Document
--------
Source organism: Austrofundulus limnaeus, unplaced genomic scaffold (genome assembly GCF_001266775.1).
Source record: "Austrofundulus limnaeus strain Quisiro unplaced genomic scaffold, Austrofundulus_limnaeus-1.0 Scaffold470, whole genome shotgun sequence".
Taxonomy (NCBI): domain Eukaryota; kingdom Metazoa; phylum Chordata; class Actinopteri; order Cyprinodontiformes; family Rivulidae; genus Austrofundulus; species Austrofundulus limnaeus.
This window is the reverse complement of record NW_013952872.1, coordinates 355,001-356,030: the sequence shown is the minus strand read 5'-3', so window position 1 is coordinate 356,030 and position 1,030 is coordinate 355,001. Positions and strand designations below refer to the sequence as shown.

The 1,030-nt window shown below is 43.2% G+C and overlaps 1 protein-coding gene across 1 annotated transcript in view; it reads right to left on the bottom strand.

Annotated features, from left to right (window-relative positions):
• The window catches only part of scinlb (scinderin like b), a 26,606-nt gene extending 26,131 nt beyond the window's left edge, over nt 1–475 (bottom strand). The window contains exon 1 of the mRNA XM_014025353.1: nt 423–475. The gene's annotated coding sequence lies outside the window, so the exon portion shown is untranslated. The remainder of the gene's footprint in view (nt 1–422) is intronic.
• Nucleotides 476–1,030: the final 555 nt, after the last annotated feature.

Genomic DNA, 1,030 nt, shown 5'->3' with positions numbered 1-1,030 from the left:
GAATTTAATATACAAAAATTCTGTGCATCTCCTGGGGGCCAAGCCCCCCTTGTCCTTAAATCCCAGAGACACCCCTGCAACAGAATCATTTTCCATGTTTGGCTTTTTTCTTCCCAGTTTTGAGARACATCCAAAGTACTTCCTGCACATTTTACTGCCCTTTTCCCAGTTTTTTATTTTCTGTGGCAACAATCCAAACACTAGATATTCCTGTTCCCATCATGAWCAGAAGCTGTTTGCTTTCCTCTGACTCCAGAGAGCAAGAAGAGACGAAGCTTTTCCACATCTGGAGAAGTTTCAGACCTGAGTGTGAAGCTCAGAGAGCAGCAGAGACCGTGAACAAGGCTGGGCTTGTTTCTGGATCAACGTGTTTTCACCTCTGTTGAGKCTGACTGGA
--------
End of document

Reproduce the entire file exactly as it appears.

Source organism: Austrofundulus limnaeus, unplaced genomic scaffold (genome assembly GCF_001266775.1).
Source record: "Austrofundulus limnaeus strain Quisiro unplaced genomic scaffold, Austrofundulus_limnaeus-1.0 Scaffold470, whole genome shotgun sequence".
Taxonomy (NCBI): domain Eukaryota; kingdom Metazoa; phylum Chordata; class Actinopteri; order Cyprinodontiformes; family Rivulidae; genus Austrofundulus; species Austrofundulus limnaeus.
This window is the reverse complement of record NW_013952872.1, coordinates 355,001-356,030: the sequence shown is the minus strand read 5'-3', so window position 1 is coordinate 356,030 and position 1,030 is coordinate 355,001. Positions and strand designations below refer to the sequence as shown.

The 1,030-nt window shown below is 43.2% G+C and overlaps 1 protein-coding gene across 1 annotated transcript in view; it reads right to left on the bottom strand.

Annotated features, from left to right (window-relative positions):
• The window catches only part of scinlb (scinderin like b), a 26,606-nt gene extending 26,131 nt beyond the window's left edge, over nt 1–475 (bottom strand). The window contains exon 1 of the mRNA XM_014025353.1: nt 423–475. The gene's annotated coding sequence lies outside the window, so the exon portion shown is untranslated. The remainder of the gene's footprint in view (nt 1–422) is intronic.
• Nucleotides 476–1,030: the final 555 nt, after the last annotated feature.

Genomic DNA, 1,030 nt, shown 5'->3' with positions numbered 1-1,030 from the left:
GAATTTAATATACAAAAATTCTGTGCATCTCCTGGGGGCCAAGCCCCCCTTGTCCTTAAATCCCAGAGACACCCCTGCAACAGAATCATTTTCCATGTTTGGCTTTTTTCTTCCCAGTTTTGAGARACATCCAAAGTACTTCCTGCACATTTTACTGCCCTTTTCCCAGTTTTTTATTTTCTGTGGCAACAATCCAAACACTAGATATTCCTGTTCCCATCATGAWCAGAAGCTGTTTGCTTTCCTCTGACTCCAGAGAGCAAGAAGAGACGAAGCTTTTCCACATCTGGAGAAGTTTCAGACCTGAGTGTGAAGCTCAGAGAGCAGCAGAGACCGTGAACAAGGCTGGGCTTGTTTCTGGATCAACGTGTTTTCACCTCTGTTGAGKCTGACTGGA